On July 31, 2008, Congress passed the fi rst full reauthorization of the Higher Education Act of 1965, as amended (PL 105-244), since 1998. After more than fi ve years of consideration, Congress approved the Higher Education Opportunity Act (H.R. 4137) on a overwhelmingly bipartisan basis. The Act imposes a substantial number of new reporting requirements and obligations on institutions that participate in the Title IV federal student fi nancial aid programs. Below is a summary of some of the more noteworthy provisions of the Act. 

  • Cost Affordability and Transparency Lists. Based on data provided to the U.S. Department of Education by institutions regarding tuition costs, the Secretary of Education is required to begin publishing the following lists of institutions beginning in 2010: (1) the 5 percent of institutions that are the most expensive in the country (by type of institution); (2) the 10 percent of institutions that are the least expensive in the country (by type of institution); and (3) the 5 percent of institutions that had the largest percentage increase over the last three years (by type of institution). Any institution that appears on the third list will be required to report to the Secretary as to the reasons for its tuition increases unless the increase over a three-year period is less than $600.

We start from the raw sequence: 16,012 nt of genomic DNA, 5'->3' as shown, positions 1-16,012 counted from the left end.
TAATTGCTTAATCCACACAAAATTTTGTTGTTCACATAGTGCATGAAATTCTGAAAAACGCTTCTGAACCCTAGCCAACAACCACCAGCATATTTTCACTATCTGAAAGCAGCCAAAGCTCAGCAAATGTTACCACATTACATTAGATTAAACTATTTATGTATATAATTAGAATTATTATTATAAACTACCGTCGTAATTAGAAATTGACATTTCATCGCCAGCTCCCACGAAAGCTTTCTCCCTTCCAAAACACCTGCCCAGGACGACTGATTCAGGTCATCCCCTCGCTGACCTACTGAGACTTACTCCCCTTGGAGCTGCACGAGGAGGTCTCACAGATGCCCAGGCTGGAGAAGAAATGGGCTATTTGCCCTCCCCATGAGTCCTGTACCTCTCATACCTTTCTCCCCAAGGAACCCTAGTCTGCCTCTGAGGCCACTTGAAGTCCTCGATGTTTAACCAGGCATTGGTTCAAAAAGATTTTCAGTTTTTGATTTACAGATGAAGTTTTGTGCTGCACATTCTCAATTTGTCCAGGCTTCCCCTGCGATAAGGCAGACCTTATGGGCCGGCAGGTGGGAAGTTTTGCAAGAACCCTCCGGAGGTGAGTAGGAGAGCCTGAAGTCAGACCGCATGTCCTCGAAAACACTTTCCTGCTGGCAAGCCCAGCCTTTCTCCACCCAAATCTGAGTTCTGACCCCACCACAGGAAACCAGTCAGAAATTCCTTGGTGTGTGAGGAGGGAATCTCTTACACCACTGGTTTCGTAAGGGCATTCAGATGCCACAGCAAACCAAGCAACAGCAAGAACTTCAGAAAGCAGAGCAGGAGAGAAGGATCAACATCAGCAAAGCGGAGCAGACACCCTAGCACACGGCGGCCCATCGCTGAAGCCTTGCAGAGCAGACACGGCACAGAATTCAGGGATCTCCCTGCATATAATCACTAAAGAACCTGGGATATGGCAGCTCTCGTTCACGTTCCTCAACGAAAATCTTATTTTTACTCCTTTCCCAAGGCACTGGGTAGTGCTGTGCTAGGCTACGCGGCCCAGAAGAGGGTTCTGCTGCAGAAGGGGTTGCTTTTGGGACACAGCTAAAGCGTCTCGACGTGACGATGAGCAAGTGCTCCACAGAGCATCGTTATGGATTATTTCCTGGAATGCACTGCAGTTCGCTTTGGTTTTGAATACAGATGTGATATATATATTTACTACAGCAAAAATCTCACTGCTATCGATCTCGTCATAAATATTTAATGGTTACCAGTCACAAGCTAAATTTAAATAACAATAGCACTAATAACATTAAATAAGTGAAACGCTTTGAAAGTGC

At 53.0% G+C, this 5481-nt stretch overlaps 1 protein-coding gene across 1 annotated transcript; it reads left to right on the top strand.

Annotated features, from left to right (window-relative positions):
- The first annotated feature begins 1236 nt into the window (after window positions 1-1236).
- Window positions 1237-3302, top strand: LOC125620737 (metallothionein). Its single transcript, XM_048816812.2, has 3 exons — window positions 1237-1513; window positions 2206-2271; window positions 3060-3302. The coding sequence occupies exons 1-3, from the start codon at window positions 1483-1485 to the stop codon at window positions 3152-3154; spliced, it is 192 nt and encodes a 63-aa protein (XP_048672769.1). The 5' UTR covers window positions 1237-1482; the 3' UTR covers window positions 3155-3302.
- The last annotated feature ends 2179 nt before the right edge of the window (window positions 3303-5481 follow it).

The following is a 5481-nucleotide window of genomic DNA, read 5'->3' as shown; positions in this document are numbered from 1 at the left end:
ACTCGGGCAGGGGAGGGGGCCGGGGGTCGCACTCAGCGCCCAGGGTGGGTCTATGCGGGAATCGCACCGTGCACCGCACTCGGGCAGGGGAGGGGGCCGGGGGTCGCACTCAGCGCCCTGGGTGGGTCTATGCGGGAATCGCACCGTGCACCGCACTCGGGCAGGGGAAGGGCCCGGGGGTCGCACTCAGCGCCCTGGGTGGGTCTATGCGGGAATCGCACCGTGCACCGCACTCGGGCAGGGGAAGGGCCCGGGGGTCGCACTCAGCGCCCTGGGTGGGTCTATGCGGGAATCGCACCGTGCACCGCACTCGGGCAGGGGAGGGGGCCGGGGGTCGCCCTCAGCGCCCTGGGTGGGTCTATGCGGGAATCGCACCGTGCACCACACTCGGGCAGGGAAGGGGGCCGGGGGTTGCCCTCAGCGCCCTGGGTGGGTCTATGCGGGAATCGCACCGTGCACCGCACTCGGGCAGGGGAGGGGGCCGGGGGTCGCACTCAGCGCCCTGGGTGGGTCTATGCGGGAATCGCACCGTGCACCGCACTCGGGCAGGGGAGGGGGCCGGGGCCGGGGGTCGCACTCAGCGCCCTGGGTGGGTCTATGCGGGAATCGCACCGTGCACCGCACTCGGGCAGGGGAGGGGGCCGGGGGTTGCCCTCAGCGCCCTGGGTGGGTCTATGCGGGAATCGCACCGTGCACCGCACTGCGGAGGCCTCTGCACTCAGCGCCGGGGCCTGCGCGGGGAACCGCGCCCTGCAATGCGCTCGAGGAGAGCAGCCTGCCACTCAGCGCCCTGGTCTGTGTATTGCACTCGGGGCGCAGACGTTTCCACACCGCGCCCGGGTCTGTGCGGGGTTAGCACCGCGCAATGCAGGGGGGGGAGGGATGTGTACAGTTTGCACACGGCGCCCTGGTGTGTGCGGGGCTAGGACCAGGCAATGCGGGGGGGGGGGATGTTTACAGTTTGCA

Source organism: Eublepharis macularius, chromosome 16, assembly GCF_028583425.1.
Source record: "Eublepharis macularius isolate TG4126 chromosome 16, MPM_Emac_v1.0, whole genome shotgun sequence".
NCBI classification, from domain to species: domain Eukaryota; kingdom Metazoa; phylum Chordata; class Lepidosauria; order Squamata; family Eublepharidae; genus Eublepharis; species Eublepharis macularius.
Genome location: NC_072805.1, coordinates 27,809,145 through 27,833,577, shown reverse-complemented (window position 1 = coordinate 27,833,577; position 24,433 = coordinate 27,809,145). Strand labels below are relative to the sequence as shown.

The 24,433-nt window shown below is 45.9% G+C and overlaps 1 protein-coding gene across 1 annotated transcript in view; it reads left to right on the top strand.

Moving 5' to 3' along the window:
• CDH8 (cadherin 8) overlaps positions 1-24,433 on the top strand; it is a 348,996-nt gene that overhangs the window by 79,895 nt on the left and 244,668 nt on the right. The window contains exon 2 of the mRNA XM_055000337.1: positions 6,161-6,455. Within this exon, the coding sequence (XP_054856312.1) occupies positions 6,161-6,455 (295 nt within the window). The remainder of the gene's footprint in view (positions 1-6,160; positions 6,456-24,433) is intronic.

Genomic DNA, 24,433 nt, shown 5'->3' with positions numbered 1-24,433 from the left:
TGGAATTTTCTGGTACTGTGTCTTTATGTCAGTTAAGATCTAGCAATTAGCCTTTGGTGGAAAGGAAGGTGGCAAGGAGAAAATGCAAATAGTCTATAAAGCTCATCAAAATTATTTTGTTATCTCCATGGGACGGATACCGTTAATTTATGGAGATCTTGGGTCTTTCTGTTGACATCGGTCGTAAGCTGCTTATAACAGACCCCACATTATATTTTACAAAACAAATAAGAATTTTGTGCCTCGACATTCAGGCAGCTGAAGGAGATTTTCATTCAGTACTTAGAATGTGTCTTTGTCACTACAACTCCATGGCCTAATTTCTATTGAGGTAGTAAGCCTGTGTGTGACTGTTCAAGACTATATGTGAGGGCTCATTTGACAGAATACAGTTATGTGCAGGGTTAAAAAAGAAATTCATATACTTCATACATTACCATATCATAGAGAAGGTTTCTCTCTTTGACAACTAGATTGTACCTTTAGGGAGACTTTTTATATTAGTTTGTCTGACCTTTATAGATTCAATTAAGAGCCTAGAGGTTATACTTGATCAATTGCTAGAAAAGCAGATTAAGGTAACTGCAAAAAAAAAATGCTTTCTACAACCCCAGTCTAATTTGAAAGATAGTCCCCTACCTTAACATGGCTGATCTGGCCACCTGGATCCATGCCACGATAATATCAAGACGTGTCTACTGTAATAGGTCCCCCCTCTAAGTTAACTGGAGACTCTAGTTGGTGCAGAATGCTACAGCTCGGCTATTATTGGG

• Cost Tools for Consumers. The Act requires the Secretary to publish, on an annual basis, a list of all institutions in the country that is searchable by tuition and fees, average price after grant aid, recent price increases and any changes in per-student spending. It also requires the Secretary to develop two calculators – one that institutions can post on their websites that allows students to estimate the cost to attend the institution and one that allows students to estimate the annual and total costs of undergraduate study at a particular institution. The latter calculator must also allow students to compare costs across institutions.